David Weiss is the author of a recent book of poems, GNOMON, two previous collections of poems, The Fourth Part of the World and The Pail of Steam, and a novel, The Mensch, which was published by Mid-List Press as a winner in their first novel contest. He has also published numerous essays on poetry. Weiss teaches at Hobart and William Smith Colleges.
Geoffrey Babbitt has published poems and essays in many journals, including Colorado Review, Pleiades, DIAGRAM, Notre Dame Review, TYPO, Washington Square, Barrow Street, Western Humanities Review, and elsewhere. He holds a Ph.D. from the University of Utah and teaches at Hobart and William Smith Colleges.
John D’Agata is the author of Halls of Fame, About a Mountain, and The Lifespan of a Fact, as well as the editor of the 3-volume series A New History of the Essay, which includes the anthologies The Next American Essay, The Making of the American Essay, and The Lost Origins of the Essay. His work has been supported by a Guggenheim Fellowship, a Howard Foundation Fellowship, an NEA Literature Fellowship, a Lannan Foundation Fellowship, and a grant from the Oberman Center for Advanced Studies. He holds a B.A. from Hobart College and two M.F.A.s from the University of Iowa.
Cowles is author of Eleanor, Eleanor, Not My Name (Bear Star Press); she teaches creative writing and American poetry at the Colleges.
Joshua Unikel’s work has appeared in The Journal, Essay Review, Fugue, TriQuarterly Online, The Normal School, Sonora Review, Essay Daily, and The Collagist. He has shown at the Museum of Contemporary Art Detroit, DesignPhiladelphia, and Griffith University Art Gallery (Brisbane). He has lectured on visual and literary art at Michigan State University, The University of Oregon, Carnegie Mellon University, AWP, NonfictioNOW, and the AIGA Design Educators Conference. Unikel has an MFA in creative writing from the University of Iowa’s Nonfiction Writing Program; an MFA in visual art from SUNY Buffalo’s Department of Art; and a BA in English from Hobart and William Smith Colleges.
Stephen Cope was co-founder, with Eula Biss and Catherine Taylor, of Essay Press, one the first imprints dedicated to the publication of book-length experimental non-fiction. His poems, essays, and reviews have appeared in Denver Quarterly, Jacket, XCP: Cross-Cultural Poetics, Review of Contemporary Fiction, Jubilat, The Blackwell Companion to Modernism, and elsewhere, and his critical edition of George Oppen’s previously uncollected writings, George Oppen: Selected Prose, Daybooks, and Papers, was published by University of California Press in 2007. Cope is currently Assistant Professor at Hobart and William Smith Colleges, and hosts Conference of the Birds, a weekly radio program and podcast of cross-cultural, poetic, and experimental musics from Africa, Asia, the Middle-East, the Americas, and places between and beyond.
Stephen Kuusisto's memoir, The Planet of the Blind, was published by Dial Press to great acclaim. His collection of poems, Only Bread, Only Light, was recently published by Copper Canyon. Kuusisto teaches in the M.F.A. program at Ohio State University.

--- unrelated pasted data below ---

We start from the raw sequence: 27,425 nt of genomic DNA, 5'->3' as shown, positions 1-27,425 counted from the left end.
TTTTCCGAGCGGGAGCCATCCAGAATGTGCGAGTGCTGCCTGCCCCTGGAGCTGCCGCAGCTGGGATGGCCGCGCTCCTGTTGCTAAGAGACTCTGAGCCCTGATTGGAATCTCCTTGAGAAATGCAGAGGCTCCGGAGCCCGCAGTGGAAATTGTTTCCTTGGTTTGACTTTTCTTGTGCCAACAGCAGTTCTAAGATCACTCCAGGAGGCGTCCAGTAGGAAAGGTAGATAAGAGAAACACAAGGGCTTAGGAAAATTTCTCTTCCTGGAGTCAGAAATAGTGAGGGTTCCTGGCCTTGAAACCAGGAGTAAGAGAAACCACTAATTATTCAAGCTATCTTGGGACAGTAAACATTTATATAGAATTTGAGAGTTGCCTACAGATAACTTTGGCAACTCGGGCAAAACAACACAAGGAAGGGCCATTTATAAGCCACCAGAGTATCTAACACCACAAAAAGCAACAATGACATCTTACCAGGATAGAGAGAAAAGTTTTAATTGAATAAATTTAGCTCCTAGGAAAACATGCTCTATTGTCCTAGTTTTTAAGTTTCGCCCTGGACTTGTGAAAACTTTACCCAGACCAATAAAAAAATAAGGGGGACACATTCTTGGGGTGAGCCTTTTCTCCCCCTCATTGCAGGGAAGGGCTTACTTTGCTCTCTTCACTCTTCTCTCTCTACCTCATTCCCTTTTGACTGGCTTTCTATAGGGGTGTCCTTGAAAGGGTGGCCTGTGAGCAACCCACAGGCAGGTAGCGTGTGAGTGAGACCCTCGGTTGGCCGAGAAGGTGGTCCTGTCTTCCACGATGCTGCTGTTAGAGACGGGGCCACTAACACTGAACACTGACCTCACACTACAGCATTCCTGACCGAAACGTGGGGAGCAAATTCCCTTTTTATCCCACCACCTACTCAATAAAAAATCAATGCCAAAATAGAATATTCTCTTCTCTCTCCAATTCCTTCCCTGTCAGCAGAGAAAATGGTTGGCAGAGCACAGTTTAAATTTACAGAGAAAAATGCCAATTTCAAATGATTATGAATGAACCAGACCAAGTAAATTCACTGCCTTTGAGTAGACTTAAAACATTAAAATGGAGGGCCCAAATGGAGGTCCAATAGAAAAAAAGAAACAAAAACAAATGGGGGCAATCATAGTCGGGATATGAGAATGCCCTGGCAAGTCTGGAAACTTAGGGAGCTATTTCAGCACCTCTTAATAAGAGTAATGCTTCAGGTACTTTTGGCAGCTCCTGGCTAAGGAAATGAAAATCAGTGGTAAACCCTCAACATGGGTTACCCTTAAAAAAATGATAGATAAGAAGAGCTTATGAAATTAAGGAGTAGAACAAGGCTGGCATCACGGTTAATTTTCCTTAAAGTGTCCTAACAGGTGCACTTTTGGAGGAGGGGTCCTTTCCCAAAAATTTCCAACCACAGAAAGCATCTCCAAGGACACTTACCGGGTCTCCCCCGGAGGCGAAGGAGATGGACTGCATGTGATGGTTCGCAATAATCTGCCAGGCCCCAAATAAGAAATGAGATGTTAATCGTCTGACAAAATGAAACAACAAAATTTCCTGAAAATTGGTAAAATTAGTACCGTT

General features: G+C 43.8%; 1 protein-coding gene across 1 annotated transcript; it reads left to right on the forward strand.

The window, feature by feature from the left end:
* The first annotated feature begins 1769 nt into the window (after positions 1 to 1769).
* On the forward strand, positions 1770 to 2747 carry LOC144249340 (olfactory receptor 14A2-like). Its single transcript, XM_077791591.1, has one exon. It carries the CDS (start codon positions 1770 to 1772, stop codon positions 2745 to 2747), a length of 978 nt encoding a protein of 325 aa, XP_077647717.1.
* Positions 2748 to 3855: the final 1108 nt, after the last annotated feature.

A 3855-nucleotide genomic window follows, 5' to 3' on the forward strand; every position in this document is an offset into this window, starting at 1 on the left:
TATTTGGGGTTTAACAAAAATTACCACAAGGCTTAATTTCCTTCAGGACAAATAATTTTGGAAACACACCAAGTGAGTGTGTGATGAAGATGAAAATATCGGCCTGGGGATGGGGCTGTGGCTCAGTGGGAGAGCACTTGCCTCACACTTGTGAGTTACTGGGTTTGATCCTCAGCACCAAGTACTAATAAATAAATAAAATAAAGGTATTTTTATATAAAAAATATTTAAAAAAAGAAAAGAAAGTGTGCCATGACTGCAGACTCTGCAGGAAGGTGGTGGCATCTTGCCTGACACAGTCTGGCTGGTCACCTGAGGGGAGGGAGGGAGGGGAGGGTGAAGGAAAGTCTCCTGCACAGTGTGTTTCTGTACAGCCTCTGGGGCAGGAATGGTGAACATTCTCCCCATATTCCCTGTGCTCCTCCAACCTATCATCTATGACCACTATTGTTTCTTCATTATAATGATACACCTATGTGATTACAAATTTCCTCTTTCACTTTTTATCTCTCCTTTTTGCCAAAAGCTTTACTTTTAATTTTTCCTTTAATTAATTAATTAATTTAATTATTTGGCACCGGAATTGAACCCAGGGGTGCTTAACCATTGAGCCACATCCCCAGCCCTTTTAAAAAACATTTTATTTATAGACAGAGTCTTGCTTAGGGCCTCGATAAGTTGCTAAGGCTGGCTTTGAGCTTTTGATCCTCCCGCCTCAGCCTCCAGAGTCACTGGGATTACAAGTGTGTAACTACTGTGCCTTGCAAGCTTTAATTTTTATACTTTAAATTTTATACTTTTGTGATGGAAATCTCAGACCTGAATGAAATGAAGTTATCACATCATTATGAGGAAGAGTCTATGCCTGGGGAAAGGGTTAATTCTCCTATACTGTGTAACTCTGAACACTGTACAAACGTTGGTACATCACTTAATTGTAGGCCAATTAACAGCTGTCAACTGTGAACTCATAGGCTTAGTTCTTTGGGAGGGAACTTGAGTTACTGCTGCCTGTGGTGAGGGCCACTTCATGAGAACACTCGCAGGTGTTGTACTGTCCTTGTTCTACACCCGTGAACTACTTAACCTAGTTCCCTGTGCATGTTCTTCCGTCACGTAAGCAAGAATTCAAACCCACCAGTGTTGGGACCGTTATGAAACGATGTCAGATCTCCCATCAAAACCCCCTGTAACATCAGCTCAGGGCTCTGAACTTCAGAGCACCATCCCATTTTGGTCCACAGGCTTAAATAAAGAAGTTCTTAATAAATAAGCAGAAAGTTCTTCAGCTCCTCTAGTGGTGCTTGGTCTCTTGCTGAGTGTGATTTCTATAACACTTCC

Rosanna Warren is the award-winning author of Stained Glass and Each Leaf Shines Separate, Departure, and Ghost in a Red Hat, and a collection of essays, Fables of the Self, all from Norton. She has also published a translation of Euripides's Suppliant Women (with Stephen Scully) and edited The Art of Translation: Voices from the Field. She teaches at Boston University and is a Chancellor of the Academy of American Poets.
Jim Crenner founded Seneca Review in 1970 with Ira Sadoff and edited the magazine until 1982. He is the author of the recent book of poetry, Drinks at the Stand-Up Tragedy Club, and two previous books of poetry, The Aging Ghost and My Hat Flies on Again. A student under the late Donald Justice at the Iowa Writers Workshop, he lives in the Finger Lakes region of New York where he is a recently retired professor at Hobart and William Smith Colleges.
Ira Sadoff, co-founder of the Seneca Review, is the author of Barter and six other collections of poetry as well as a novel, O.Henry prize-winning short stories, and The Ira Sadoff Reader (a collection of stories, poems, and essays about contemporary poetry). Sadoff has received a Creative Arts Fellowship from the National Endowment of the Arts and a Fellowship from the Guggenheim foundation. His recent scholarly publications focus on postmodern American poetry. Sadoff is Colby College’s Arthur Jeremiah Roberts Professor of Literature.
Deborah Tall edited Seneca Review from 1982 to the fall of 2006. She was the author of four books of poems, most recently Summons, chosen by Charles Simic for the Kathryn A. Morton Prize and published by Sarabande Books. She's also author of several books of nonfiction, including The Island of the White Cow: Memories of an Irish Island, From Where We Stand: Recovering a Sense of Place, and A Family of Strangers. Tall was also co-editor, with Stephen Kuusisto and David Weiss, of The Poet's Notebook, published by Norton, which originated from a special issue of Seneca Review. She taught literature and writing at Hobart and William Smith Colleges.
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